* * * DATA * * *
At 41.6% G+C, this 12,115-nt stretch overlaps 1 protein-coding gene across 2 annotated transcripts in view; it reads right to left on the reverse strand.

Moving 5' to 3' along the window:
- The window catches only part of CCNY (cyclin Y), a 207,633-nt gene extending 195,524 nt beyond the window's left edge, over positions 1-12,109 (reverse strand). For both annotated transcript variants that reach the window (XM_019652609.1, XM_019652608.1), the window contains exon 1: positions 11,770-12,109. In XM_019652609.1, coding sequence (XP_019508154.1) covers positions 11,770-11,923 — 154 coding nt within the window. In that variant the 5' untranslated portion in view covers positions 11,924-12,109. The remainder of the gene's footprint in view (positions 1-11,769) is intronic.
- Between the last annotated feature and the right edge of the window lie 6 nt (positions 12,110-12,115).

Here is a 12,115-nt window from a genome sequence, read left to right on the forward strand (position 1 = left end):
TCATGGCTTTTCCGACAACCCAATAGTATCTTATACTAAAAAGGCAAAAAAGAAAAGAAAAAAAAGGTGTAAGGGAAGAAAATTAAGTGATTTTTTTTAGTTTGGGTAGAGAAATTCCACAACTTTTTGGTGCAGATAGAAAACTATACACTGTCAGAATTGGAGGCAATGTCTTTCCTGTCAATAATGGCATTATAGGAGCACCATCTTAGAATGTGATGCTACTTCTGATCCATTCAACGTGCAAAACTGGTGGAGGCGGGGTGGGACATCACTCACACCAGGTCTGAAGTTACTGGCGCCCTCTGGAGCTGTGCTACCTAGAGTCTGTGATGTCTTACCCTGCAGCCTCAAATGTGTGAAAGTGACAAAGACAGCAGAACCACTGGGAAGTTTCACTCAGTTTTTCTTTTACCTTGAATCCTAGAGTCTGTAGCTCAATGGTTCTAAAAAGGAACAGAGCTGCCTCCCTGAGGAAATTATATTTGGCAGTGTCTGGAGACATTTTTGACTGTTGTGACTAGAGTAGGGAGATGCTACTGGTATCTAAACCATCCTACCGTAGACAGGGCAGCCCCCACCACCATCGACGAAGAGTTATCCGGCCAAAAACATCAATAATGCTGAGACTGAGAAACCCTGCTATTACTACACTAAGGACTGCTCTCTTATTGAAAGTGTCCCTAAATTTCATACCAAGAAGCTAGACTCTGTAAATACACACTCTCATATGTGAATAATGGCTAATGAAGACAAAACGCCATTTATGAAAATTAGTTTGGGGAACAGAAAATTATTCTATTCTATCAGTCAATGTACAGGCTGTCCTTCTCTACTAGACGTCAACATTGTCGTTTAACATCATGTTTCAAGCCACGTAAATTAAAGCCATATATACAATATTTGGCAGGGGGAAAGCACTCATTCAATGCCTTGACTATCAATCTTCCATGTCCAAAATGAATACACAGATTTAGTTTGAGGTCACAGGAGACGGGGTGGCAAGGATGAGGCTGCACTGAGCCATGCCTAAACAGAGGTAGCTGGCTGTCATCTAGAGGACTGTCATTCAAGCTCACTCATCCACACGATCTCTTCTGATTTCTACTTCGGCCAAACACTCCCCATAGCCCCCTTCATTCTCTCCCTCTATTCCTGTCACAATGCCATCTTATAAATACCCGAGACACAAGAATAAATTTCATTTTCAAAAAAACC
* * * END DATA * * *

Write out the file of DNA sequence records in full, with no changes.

At 41.6% G+C, this 12,115-nt stretch overlaps 1 protein-coding gene across 2 annotated transcripts in view; it reads right to left on the reverse strand.

Moving 5' to 3' along the window:
- The window catches only part of CCNY (cyclin Y), a 207,633-nt gene extending 195,524 nt beyond the window's left edge, over positions 1-12,109 (reverse strand). For both annotated transcript variants that reach the window (XM_019652609.1, XM_019652608.1), the window contains exon 1: positions 11,770-12,109. In XM_019652609.1, coding sequence (XP_019508154.1) covers positions 11,770-11,923 — 154 coding nt within the window. In that variant the 5' untranslated portion in view covers positions 11,924-12,109. The remainder of the gene's footprint in view (positions 1-11,769) is intronic.
- Between the last annotated feature and the right edge of the window lie 6 nt (positions 12,110-12,115).

Here is a 12,115-nt window from a genome sequence, read left to right on the forward strand (position 1 = left end):
TCATGGCTTTTCCGACAACCCAATAGTATCTTATACTAAAAAGGCAAAAAAGAAAAGAAAAAAAAGGTGTAAGGGAAGAAAATTAAGTGATTTTTTTTAGTTTGGGTAGAGAAATTCCACAACTTTTTGGTGCAGATAGAAAACTATACACTGTCAGAATTGGAGGCAATGTCTTTCCTGTCAATAATGGCATTATAGGAGCACCATCTTAGAATGTGATGCTACTTCTGATCCATTCAACGTGCAAAACTGGTGGAGGCGGGGTGGGACATCACTCACACCAGGTCTGAAGTTACTGGCGCCCTCTGGAGCTGTGCTACCTAGAGTCTGTGATGTCTTACCCTGCAGCCTCAAATGTGTGAAAGTGACAAAGACAGCAGAACCACTGGGAAGTTTCACTCAGTTTTTCTTTTACCTTGAATCCTAGAGTCTGTAGCTCAATGGTTCTAAAAAGGAACAGAGCTGCCTCCCTGAGGAAATTATATTTGGCAGTGTCTGGAGACATTTTTGACTGTTGTGACTAGAGTAGGGAGATGCTACTGGTATCTAAACCATCCTACCGTAGACAGGGCAGCCCCCACCACCATCGACGAAGAGTTATCCGGCCAAAAACATCAATAATGCTGAGACTGAGAAACCCTGCTATTACTACACTAAGGACTGCTCTCTTATTGAAAGTGTCCCTAAATTTCATACCAAGAAGCTAGACTCTGTAAATACACACTCTCATATGTGAATAATGGCTAATGAAGACAAAACGCCATTTATGAAAATTAGTTTGGGGAACAGAAAATTATTCTATTCTATCAGTCAATGTACAGGCTGTCCTTCTCTACTAGACGTCAACATTGTCGTTTAACATCATGTTTCAAGCCACGTAAATTAAAGCCATATATACAATATTTGGCAGGGGGAAAGCACTCATTCAATGCCTTGACTATCAATCTTCCATGTCCAAAATGAATACACAGATTTAGTTTGAGGTCACAGGAGACGGGGTGGCAAGGATGAGGCTGCACTGAGCCATGCCTAAACAGAGGTAGCTGGCTGTCATCTAGAGGACTGTCATTCAAGCTCACTCATCCACACGATCTCTTCTGATTTCTACTTCGGCCAAACACTCCCCATAGCCCCCTTCATTCTCTCCCTCTATTCCTGTCACAATGCCATCTTATAAATACCCGAGACACAAGAATAAATTTCATTTTCAAAAAAACC